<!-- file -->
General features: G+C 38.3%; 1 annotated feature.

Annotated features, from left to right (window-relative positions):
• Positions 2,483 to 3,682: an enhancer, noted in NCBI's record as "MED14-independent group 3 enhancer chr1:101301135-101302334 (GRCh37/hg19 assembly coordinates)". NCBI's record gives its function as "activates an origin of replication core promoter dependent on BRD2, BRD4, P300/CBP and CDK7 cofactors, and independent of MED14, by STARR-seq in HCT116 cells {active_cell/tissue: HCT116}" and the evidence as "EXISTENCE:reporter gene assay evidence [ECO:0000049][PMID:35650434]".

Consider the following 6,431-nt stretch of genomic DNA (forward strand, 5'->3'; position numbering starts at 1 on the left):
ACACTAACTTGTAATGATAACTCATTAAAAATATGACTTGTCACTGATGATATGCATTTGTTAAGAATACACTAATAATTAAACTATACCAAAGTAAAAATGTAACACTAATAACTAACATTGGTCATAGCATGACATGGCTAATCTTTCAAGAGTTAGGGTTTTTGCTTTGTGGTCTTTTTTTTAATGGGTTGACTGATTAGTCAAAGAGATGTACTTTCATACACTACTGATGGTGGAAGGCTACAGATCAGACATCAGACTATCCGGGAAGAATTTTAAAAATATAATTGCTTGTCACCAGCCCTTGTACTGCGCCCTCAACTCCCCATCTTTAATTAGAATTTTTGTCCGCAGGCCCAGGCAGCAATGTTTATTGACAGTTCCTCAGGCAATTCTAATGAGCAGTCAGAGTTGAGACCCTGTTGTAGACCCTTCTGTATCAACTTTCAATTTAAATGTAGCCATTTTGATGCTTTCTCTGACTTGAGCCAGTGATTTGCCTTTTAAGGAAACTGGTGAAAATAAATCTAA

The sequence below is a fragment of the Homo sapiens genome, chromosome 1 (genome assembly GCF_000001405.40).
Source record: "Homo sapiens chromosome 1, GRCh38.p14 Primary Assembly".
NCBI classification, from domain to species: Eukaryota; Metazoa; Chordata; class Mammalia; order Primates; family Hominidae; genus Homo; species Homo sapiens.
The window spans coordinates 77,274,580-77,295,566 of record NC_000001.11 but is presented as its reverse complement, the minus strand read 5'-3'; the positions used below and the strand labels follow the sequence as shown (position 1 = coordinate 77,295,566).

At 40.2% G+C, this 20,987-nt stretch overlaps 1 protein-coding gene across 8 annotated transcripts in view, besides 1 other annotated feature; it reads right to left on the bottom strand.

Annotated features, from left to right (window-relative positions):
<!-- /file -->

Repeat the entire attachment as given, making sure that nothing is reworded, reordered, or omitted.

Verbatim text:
General features: G+C 38.3%; 1 annotated feature.

Annotated features, from left to right (window-relative positions):
• Positions 2,483 to 3,682: an enhancer, noted in NCBI's record as "MED14-independent group 3 enhancer chr1:101301135-101302334 (GRCh37/hg19 assembly coordinates)". NCBI's record gives its function as "activates an origin of replication core promoter dependent on BRD2, BRD4, P300/CBP and CDK7 cofactors, and independent of MED14, by STARR-seq in HCT116 cells {active_cell/tissue: HCT116}" and the evidence as "EXISTENCE:reporter gene assay evidence [ECO:0000049][PMID:35650434]".

Consider the following 6,431-nt stretch of genomic DNA (forward strand, 5'->3'; position numbering starts at 1 on the left):
ACACTAACTTGTAATGATAACTCATTAAAAATATGACTTGTCACTGATGATATGCATTTGTTAAGAATACACTAATAATTAAACTATACCAAAGTAAAAATGTAACACTAATAACTAACATTGGTCATAGCATGACATGGCTAATCTTTCAAGAGTTAGGGTTTTTGCTTTGTGGTCTTTTTTTTAATGGGTTGACTGATTAGTCAAAGAGATGTACTTTCATACACTACTGATGGTGGAAGGCTACAGATCAGACATCAGACTATCCGGGAAGAATTTTAAAAATATAATTGCTTGTCACCAGCCCTTGTACTGCGCCCTCAACTCCCCATCTTTAATTAGAATTTTTGTCCGCAGGCCCAGGCAGCAATGTTTATTGACAGTTCCTCAGGCAATTCTAATGAGCAGTCAGAGTTGAGACCCTGTTGTAGACCCTTCTGTATCAACTTTCAATTTAAATGTAGCCATTTTGATGCTTTCTCTGACTTGAGCCAGTGATTTGCCTTTTAAGGAAACTGGTGAAAATAAATCTAA

The sequence below is a fragment of the Homo sapiens genome, chromosome 1 (genome assembly GCF_000001405.40).
Source record: "Homo sapiens chromosome 1, GRCh38.p14 Primary Assembly".
NCBI classification, from domain to species: Eukaryota; Metazoa; Chordata; class Mammalia; order Primates; family Hominidae; genus Homo; species Homo sapiens.
The window spans coordinates 77,274,580-77,295,566 of record NC_000001.11 but is presented as its reverse complement, the minus strand read 5'-3'; the positions used below and the strand labels follow the sequence as shown (position 1 = coordinate 77,295,566).

At 40.2% G+C, this 20,987-nt stretch overlaps 1 protein-coding gene across 8 annotated transcripts in view, besides 1 other annotated feature; it reads right to left on the bottom strand.

Annotated features, from left to right (window-relative positions):